World Neighbours 07 Feb 2017 Trump may follow bal ...

Trump may follow balanced policy with India, Pak: Chinese daily

PTI
Published Feb 7, 2017, 12:12 pm IST
Updated Feb 7, 2017, 12:13 pm IST
The article also questioned the Indian Army's 'Cold Start' doctrine to quickly gain Pakistan territory in times of war.
"Trump's South Asia policy may be different from that of Obama, who adopted a comprehensive pro-India policy in his final years in office," an article on the website of Global Times said. (Photo: AFP)
 "Trump's South Asia policy may be different from that of Obama, who adopted a comprehensive pro-India policy in his final years in office," an article on the website of Global Times said. (Photo: AFP)

Beijing: US President Donald Trump may follow a balanced strategy towards India and Pakistan, unlike his predecessor Barack Obama who adopted a "pro-India" policy in his final years in office, a Chinese state-run daily said on Tuesday.

"Trump's South Asia policy may be different from that of Obama, who adopted a comprehensive pro-India policy in his final years in office," an article on the website of Global Times said.

 

"Trump called Pakistani prime minister first after winning the election, which may be a crucial signal - he would take a more balanced strategy between New Delhi and Islamabad. If so, it is possible to see a slight recovery in the India-Pakistan relations," it said.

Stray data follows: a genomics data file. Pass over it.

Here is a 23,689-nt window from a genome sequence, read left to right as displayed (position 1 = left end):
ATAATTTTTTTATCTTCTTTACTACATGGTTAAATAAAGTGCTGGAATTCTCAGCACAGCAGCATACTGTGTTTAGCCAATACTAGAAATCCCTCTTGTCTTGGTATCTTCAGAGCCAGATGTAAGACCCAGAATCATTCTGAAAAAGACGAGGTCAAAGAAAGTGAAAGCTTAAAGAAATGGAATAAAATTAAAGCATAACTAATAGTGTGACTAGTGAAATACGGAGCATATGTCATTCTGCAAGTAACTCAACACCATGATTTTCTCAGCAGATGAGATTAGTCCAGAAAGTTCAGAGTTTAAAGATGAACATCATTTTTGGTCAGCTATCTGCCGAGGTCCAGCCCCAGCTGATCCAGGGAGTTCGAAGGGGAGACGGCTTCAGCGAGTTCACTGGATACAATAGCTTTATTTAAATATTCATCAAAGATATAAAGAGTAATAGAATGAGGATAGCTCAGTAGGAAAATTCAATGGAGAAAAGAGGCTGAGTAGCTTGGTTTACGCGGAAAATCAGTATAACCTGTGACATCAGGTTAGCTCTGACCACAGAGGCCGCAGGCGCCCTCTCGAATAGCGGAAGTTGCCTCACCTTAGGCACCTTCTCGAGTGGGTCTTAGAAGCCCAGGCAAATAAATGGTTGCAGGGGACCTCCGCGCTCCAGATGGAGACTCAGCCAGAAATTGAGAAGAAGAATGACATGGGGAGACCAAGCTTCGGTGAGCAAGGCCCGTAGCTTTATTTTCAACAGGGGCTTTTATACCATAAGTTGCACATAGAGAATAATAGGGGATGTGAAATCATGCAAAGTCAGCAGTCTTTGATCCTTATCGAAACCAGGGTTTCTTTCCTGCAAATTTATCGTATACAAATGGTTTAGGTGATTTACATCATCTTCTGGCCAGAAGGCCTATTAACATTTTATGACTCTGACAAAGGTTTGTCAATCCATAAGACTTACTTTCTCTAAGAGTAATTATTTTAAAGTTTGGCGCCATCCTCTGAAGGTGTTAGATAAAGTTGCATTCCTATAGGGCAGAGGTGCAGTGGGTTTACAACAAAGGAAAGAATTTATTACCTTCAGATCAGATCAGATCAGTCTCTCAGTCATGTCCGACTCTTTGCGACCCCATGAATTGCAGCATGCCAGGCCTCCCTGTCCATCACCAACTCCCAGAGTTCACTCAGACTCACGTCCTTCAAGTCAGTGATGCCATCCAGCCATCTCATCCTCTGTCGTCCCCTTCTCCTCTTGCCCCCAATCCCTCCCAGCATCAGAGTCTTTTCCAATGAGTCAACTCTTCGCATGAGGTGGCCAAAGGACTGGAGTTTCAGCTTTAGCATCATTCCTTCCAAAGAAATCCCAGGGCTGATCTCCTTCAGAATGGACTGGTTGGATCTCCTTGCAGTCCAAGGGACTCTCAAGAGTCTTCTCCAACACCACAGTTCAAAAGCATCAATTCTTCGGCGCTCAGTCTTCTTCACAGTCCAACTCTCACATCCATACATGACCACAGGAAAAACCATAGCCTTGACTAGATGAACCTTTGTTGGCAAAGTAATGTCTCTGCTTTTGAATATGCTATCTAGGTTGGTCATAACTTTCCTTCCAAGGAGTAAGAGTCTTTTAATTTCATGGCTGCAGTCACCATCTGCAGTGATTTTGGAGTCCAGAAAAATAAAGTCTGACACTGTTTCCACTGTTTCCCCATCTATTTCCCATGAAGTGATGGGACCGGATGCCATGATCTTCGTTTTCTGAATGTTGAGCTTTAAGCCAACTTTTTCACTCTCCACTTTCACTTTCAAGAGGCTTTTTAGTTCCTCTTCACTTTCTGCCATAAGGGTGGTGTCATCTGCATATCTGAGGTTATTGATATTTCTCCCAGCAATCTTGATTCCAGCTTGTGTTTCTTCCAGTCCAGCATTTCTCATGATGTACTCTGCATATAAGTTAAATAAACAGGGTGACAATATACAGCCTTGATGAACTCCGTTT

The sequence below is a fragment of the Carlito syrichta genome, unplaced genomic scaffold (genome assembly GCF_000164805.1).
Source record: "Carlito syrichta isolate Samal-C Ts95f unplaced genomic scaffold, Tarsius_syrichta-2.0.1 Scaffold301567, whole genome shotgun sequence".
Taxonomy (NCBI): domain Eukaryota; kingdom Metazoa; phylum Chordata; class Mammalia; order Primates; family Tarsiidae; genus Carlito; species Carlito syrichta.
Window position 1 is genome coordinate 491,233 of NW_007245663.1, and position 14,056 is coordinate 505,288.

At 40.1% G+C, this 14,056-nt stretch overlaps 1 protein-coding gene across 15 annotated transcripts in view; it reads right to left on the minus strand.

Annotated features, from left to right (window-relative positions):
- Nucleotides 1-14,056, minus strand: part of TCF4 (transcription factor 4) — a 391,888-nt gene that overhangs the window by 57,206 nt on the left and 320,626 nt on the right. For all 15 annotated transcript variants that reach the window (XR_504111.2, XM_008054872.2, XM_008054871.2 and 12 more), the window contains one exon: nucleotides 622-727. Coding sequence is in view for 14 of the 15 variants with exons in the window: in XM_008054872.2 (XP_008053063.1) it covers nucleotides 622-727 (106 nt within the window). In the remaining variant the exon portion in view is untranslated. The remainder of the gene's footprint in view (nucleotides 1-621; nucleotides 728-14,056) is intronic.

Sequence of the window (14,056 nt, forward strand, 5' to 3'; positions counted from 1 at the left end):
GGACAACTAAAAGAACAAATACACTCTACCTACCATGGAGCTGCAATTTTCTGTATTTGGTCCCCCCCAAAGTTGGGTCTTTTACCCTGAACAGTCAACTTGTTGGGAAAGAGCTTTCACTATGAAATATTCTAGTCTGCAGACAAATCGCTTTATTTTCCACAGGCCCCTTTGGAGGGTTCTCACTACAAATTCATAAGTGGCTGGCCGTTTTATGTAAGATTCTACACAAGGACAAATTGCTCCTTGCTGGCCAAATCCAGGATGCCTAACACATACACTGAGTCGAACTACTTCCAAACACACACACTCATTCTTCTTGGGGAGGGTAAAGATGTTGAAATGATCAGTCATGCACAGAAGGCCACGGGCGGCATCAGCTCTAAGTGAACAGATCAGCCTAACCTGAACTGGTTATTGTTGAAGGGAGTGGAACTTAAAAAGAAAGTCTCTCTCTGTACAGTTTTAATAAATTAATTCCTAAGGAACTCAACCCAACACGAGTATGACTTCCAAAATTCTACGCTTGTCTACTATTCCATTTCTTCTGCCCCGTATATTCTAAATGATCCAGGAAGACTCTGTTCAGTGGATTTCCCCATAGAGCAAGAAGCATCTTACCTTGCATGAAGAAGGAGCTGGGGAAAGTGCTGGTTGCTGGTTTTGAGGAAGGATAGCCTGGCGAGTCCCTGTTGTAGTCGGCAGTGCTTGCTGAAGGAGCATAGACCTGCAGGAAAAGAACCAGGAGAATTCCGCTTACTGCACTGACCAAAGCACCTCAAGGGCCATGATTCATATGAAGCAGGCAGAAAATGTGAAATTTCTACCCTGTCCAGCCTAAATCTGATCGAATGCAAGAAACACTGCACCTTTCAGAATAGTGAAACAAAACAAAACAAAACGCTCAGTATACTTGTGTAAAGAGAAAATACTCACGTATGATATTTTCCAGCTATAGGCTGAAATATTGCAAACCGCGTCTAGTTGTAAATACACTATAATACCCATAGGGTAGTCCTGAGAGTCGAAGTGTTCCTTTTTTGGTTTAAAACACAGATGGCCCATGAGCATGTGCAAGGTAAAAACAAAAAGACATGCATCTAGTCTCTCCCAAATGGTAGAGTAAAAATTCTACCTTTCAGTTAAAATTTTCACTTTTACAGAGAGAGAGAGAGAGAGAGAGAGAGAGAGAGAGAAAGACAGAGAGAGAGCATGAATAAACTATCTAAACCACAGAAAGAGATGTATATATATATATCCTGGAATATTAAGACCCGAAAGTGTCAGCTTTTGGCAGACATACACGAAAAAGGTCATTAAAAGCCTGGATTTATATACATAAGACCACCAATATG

The article also questioned the Indian Army's 'Cold Start' doctrine to quickly gain Pakistan territory in times of war.

"Both India and Pakistan are nuclear-armed countries. Even if the 'Cold Start' strategy sounds intimidating and there is indeed a gap between the two powers' military might, it does not mean that New Delhi can easily win a landslide victory against Islamabad," it said.

 

According to the article, "The truth is, Pakistan has considerable strength to safeguard its sovereignty and its nuclear weapons should not be ignored."

Since the 1998 nuclear tests by India and Pakistan, it is quite common to hear such war of words like the latest one. In the meantime, tensions between the two can also be eased once in a while, it said.

"Despite the fact that New Delhi is hostile against Islamabad, initiating a war against Pakistan is not a welcoming idea among Indian people. That being said, such verbal warfare can hardly escalate into armed confrontation," it said.

 

Prime Minister Narendra Modi once sought to restart the peace talks with Pakistan and warm up the bilateral ties by inviting his Pakistan counterpart Nawaz Sharif to attend his inauguration, which was an unprecedented act, it said.

"The bilateral relations were relaxed at that time. Yet, due to a number of other factors, such as India accusing Islamabad of terror attacks in Kashmir and New Delhi's bid to add Pakistan-based organisation Jamaat-ud-Dawa and Masood Azhar, chief of Pakistan-based group Jaish-e-Mohammed, to the UN Security Council's terror list, India-Pakistan ties worsened," it said.

 

"The odds of a thaw in India-Pakistan relations are very small under such a circumstance. But once their war of words escalates to the point of armed combat, both sides will surely adopt measures to reduce the tension," it said.

...
Location: China, Peking, Peking




ADVERTISEMENT
ADVERTISEMENT
ADVERTISEMENT
ADVERTISEMENT
ADVERTISEMENT
ADVERTISEMENT
-->